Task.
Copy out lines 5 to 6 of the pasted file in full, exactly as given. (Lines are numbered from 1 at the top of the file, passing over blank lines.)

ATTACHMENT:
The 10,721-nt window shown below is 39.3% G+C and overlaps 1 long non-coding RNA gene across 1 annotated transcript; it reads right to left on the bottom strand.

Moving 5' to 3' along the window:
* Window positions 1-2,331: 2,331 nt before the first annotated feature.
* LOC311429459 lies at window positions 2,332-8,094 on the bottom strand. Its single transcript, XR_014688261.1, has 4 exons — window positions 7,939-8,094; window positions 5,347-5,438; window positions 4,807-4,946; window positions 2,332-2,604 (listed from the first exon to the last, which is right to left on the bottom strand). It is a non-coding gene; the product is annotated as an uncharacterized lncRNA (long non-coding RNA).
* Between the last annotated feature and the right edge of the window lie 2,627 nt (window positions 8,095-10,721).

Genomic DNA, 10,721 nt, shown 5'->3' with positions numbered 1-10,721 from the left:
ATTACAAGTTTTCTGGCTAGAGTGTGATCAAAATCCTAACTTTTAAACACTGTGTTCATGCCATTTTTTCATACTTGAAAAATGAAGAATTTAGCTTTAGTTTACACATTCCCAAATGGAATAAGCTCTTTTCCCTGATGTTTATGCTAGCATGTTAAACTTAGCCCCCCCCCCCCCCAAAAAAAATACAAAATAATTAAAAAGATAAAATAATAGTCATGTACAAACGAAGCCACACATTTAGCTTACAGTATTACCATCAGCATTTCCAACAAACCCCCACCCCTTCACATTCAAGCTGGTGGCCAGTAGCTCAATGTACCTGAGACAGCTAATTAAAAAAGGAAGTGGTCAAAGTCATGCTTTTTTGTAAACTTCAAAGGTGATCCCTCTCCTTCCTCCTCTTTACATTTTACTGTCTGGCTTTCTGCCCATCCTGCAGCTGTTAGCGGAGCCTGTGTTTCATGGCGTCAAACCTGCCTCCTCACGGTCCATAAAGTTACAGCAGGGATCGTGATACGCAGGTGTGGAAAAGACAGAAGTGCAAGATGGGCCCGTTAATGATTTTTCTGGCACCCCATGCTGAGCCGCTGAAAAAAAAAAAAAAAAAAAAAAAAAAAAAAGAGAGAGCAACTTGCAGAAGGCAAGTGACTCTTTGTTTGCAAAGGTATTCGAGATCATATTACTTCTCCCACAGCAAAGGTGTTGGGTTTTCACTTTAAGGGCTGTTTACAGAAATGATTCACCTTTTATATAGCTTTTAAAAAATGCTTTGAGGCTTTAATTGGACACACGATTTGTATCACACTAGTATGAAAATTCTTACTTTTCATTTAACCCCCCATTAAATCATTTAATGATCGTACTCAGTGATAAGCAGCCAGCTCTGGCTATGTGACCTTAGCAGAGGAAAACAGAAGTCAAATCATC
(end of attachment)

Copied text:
* Between the last annotated feature and the right edge of the window lie 2,627 nt (window positions 8,095-10,721).

Genomic DNA, 10,721 nt, shown 5'->3' with positions numbered 1-10,721 from the left: